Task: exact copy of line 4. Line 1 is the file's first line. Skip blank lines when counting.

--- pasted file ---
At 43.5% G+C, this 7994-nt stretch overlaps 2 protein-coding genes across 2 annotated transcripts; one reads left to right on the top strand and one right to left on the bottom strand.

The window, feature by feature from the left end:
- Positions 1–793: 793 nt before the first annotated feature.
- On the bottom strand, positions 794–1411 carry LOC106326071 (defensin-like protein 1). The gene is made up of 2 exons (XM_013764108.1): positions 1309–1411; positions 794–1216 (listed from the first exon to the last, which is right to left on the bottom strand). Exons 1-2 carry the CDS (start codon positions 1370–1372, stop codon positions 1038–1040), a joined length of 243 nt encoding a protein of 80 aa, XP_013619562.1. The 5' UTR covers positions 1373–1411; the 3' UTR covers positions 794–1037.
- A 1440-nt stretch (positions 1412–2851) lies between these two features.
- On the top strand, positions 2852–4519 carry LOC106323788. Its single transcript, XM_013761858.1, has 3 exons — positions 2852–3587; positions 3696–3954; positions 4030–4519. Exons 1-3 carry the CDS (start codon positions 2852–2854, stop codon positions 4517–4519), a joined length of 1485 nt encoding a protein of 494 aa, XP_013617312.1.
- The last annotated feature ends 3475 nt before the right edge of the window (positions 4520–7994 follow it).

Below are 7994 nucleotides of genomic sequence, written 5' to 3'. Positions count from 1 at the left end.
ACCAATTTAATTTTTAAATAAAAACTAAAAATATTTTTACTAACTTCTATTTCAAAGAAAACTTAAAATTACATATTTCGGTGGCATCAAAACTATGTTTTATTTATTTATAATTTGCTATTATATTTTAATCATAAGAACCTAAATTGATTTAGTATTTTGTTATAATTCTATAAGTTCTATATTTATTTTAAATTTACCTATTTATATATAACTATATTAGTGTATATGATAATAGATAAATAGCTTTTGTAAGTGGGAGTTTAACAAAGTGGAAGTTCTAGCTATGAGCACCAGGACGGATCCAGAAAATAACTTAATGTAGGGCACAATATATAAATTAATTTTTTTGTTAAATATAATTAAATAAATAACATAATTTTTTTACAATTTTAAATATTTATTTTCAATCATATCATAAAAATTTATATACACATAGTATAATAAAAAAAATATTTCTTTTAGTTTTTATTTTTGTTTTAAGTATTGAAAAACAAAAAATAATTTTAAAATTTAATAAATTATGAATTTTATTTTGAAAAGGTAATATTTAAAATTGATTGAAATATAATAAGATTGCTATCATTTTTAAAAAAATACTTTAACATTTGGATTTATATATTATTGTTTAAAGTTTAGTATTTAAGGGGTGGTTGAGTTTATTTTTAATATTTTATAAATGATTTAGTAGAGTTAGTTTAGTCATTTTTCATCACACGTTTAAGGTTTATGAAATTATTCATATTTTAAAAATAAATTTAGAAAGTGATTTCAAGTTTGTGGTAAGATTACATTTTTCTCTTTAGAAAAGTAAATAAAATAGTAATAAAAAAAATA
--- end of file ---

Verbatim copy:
- On the bottom strand, positions 794–1411 carry LOC106326071 (defensin-like protein 1). The gene is made up of 2 exons (XM_013764108.1): positions 1309–1411; positions 794–1216 (listed from the first exon to the last, which is right to left on the bottom strand). Exons 1-2 carry the CDS (start codon positions 1370–1372, stop codon positions 1038–1040), a joined length of 243 nt encoding a protein of 80 aa, XP_013619562.1. The 5' UTR covers positions 1373–1411; the 3' UTR covers positions 794–1037.